« on: November 16, 2005, 10:05:28 AM »
I don't intend to deppreciate Jeb's circumstances and triumphs, but I don't believe that "gay, poor, previously depressed, black cheerleader with poor grades from family of drug addicts" equates to amazing soft factors. Being URM will help him and, depending how he described his reactions to the unfortunate circumstances, growing up poor will contribute to his diversity factor. But soft factors aren't pity factors. In practice, adcomms are not saying, "Oh, we need another gay cheerleader so let's forgive the low gpa." This is law school, not undergrad. Adcomms want people who are going to be strong, hireable lawyers. They want diversity, but not at the expense of success. If I were an adcomm, I'd see Jeb as a huge risk--not because of his background but because of his history of dealing with it. Surely Jeb wrote similar essays to gain Columbia u.g. admission; surely Columbia thought his "will to rise above" would make him a strong student; surely that did not happen for all four/six years. This leaves me wondering, why didn't Jeb make more of his opportunity at Columbia? In law school, will he continue to blame mediocrity on circumstances?
Jeb seems capable of succeeding, but if I were an adcomm, I'd want to see some post-Columbia work experience from Jeb. I'd want to see more of a history of stability and academic/work accomplishment. I don't know too many Jebs, but I do know people with similar URM/socioeco backgrounds who worked and studied a lot, served as mentors to boys like themselves, and still had time for themselves. Jeb's argument would be more compelling if he had volunteered and used his education to help people from backgrounds like his.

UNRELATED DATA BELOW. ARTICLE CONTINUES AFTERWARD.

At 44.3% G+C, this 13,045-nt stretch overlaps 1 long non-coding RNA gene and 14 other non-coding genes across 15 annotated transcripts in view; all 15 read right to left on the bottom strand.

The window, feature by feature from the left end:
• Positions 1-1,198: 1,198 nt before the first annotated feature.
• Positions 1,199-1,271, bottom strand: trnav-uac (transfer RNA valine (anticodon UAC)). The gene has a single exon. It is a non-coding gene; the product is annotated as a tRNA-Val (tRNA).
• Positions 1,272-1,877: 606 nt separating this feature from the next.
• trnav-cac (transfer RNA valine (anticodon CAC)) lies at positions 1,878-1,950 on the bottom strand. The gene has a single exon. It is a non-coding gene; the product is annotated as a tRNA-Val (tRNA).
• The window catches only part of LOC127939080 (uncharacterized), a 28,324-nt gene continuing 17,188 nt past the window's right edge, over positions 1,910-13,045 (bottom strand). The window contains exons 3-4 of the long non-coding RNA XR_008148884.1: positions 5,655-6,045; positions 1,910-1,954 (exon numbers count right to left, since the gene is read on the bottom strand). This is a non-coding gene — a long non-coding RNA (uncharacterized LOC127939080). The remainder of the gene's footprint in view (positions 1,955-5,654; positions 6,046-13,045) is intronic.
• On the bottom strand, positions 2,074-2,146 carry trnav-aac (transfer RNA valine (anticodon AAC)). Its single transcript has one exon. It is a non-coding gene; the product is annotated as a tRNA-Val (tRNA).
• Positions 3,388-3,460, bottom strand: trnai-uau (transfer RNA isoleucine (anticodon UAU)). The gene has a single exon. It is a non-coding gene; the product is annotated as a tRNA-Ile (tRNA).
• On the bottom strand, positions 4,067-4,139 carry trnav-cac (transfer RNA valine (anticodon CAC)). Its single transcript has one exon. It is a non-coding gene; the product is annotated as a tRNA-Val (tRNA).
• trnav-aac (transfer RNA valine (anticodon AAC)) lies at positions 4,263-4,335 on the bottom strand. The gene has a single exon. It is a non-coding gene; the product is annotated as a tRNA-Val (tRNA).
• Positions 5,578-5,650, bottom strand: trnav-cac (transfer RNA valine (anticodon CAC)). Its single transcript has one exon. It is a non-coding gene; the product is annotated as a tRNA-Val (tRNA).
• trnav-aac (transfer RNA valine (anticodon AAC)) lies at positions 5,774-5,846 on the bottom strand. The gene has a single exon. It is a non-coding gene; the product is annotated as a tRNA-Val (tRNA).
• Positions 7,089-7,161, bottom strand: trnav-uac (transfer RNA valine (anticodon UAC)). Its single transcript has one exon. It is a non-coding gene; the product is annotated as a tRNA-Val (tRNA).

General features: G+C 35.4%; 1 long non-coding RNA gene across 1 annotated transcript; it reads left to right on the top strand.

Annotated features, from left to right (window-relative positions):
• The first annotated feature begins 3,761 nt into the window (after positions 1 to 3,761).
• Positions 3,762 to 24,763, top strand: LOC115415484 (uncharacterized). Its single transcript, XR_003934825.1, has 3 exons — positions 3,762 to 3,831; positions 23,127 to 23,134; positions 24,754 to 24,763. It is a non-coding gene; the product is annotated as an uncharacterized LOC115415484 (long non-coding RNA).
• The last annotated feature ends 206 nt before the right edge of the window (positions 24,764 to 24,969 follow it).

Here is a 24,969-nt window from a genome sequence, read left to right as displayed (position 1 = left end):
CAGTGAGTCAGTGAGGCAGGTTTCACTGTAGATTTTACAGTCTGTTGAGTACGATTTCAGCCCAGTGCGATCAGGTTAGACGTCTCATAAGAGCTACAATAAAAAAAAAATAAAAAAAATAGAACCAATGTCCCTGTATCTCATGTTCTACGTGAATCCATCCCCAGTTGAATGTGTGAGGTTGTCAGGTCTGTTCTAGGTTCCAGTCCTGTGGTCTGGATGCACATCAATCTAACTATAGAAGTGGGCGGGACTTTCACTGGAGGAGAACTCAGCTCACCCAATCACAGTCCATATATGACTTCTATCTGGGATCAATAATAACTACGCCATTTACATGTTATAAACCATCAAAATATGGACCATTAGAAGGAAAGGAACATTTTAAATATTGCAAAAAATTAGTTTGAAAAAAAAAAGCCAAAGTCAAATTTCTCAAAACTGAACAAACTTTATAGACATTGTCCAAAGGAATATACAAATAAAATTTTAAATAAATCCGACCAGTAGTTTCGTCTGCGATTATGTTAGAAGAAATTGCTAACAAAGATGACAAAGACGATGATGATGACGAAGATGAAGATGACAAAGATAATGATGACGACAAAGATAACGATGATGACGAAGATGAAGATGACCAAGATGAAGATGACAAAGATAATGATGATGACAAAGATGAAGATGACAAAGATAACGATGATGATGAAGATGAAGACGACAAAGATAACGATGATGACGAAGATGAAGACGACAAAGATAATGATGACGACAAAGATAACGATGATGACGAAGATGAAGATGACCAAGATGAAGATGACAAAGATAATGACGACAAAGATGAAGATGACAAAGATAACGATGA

Soft factors do not include race/gender/socioeconomic background. Thousands of amazing people apply with these qualities. They contribute to diversity, but are never selected solely because of them. Soft factors are the accomplishments that come from more than just surviving difficult backgrounds (i.e., being a Big Brother/Big Sister for four years in addition to working during UG); from capitalizing on opportunities and great ideas (inventing something, working abroad in a legitimate and challenging job); or from working for a significant period of time in a field that develops expertise applicable to law (i.e., consulting, investment banking, medicine/health, non-profits, environmental groups).
In his LSN profile, Jeb mentioned Yale. People with similar stories do exist at Yale Law, but they also have incredible post-graduate work experience, PhDs/MDs/MAs, and/or great numbers.Forgive me if I sound like a jerk, but let's be real about this game and not add to the expectations of borderline candidates. In the end, that is far more cruel.
I'm not writing to devalue Jeb. If you're reading, Jeb, I genuinely hope you do well. I am not a malicious person, but I'm pretty practical. There will always be a few exceptions, and Jeb I hope you're one of them, but for the most part, people who believe soft factors are about sob stories (and are relying on them for admission) are in for a surprise when they open their law school mail.